When we launched Acquia two years ago, we announced a Drupal certification program code named 'Yellow Jersey'. That program hasn't materialized yet, and we're not putting resources in it at this point in time. Building a high-quality certification program is a significant undertaking and we're not ready to take on such a program. And last but not least, the marketplace hasn't demanded these types of programs to a sufficient degree. Yet.

Other Open Source projects like MySQL, Zend, Linux, Ubuntu, RedHat, BSD all have certification programs so I think it is a matter of time before we see one or more Drupal certification programs emerge. Personally, I would support a well-executed high-quality Drupal certification program.

Comments

peach - all dru... (not verified):

In Drupal it would be rather interesting, would you need to take a test that involves both theme and module development, and would you need a new certificate for every main increment of Drupal ...

August 11, 2009
Tim Millwood (not verified):

I agree.

If three applicants went for a Drupal developer job. One 'Acquia Drupal certified', one 'Lullabot Drupal certified' and one 'Joe Bloggs Drupal certified'. I think the ones taught by Acquia and Lullabot would have a much better knowledge than the ones taught by Joe Bloggs because of the reputation.

If all three were just 'Drupal certified' there would be no way to differentiate between the quality of teaching.

August 11, 2009
Jamie Giberti (not verified):

Hi Dries,

You make a lot of good points, I have investigated a couple of times whether there is any Drupal certification active in the UK at the moment, one that seems to crop up quite often is a certification being offered by NobleProg, they seem to run various Drupal training courses, and also a certification. I do not know how advanced or well thought of it is, but this seems to be the main activity of this type in the UK.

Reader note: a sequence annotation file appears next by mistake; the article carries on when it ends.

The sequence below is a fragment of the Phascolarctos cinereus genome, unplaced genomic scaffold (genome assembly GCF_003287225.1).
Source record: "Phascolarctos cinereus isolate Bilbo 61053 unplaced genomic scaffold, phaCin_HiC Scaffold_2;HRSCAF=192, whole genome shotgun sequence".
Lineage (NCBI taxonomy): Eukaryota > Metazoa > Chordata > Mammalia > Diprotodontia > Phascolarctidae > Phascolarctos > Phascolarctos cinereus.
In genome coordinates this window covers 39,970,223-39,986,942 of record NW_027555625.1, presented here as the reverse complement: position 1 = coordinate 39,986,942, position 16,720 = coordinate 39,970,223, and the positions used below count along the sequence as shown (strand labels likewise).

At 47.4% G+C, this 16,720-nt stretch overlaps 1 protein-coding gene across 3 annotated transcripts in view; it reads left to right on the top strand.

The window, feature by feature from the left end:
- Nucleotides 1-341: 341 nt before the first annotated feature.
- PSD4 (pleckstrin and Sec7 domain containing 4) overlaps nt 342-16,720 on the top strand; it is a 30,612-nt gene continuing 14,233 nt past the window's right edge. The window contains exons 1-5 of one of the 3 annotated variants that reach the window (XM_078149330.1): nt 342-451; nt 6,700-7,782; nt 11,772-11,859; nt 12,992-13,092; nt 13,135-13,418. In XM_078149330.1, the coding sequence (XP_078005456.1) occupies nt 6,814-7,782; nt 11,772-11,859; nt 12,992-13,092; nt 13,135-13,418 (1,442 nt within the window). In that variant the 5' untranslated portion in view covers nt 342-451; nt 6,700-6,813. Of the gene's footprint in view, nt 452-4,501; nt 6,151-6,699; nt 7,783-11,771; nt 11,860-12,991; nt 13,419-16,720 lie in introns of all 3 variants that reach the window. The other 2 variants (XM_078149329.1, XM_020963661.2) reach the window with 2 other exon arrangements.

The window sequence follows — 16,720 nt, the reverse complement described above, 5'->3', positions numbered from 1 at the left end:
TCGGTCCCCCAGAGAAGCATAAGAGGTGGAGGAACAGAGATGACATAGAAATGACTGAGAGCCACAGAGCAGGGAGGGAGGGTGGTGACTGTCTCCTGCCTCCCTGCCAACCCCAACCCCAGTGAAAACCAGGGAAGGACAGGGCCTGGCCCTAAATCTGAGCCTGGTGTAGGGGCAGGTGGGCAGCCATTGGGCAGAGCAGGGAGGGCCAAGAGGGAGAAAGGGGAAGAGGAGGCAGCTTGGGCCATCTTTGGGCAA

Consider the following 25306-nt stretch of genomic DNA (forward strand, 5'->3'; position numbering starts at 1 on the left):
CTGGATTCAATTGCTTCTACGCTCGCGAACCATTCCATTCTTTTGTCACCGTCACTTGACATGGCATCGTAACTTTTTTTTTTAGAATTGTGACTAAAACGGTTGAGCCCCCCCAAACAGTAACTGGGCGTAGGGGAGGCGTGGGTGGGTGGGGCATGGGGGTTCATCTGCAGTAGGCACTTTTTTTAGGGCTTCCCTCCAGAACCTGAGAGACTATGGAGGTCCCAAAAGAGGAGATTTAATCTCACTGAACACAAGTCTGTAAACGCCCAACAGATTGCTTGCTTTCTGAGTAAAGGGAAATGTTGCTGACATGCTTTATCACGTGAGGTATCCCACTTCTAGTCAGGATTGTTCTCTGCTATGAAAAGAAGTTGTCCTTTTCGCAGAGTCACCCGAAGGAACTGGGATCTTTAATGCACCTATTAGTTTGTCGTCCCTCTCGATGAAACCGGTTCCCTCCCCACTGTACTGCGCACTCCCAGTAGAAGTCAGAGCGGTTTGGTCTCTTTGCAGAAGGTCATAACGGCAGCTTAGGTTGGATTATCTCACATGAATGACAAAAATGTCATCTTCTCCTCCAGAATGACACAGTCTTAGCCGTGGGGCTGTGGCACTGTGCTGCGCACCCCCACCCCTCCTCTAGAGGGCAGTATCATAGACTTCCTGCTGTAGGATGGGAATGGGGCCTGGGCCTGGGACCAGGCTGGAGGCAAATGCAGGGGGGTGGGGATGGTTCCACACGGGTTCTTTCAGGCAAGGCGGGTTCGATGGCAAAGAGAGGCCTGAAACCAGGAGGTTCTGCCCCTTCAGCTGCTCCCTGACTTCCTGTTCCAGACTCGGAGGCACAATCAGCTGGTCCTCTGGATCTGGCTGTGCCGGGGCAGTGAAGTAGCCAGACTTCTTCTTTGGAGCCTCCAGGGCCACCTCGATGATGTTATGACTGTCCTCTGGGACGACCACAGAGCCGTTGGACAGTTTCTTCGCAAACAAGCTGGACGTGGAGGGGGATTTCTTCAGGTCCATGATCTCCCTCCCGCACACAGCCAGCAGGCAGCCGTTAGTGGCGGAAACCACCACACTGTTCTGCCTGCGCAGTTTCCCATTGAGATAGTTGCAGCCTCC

August 11, 2009
Ravi Sagar (not verified):

Having a certificate is one thing but respecting it is another. In India most of the companies would give just little preference to the certificates. It might be true for other countries as well. Once a company associated with some product start their certificates all the small computer institutes start offering their courses and earn money. They even help students pass the exams. So all this just decrease the quality of the certificate.

Practical knowledge and experience is what matters the most. Even if Drupal ever has to offer a certificate I would like it to be like RHCE exams, which is more focused on "doing things" rather than "knowing things".

August 11, 2009
Dries: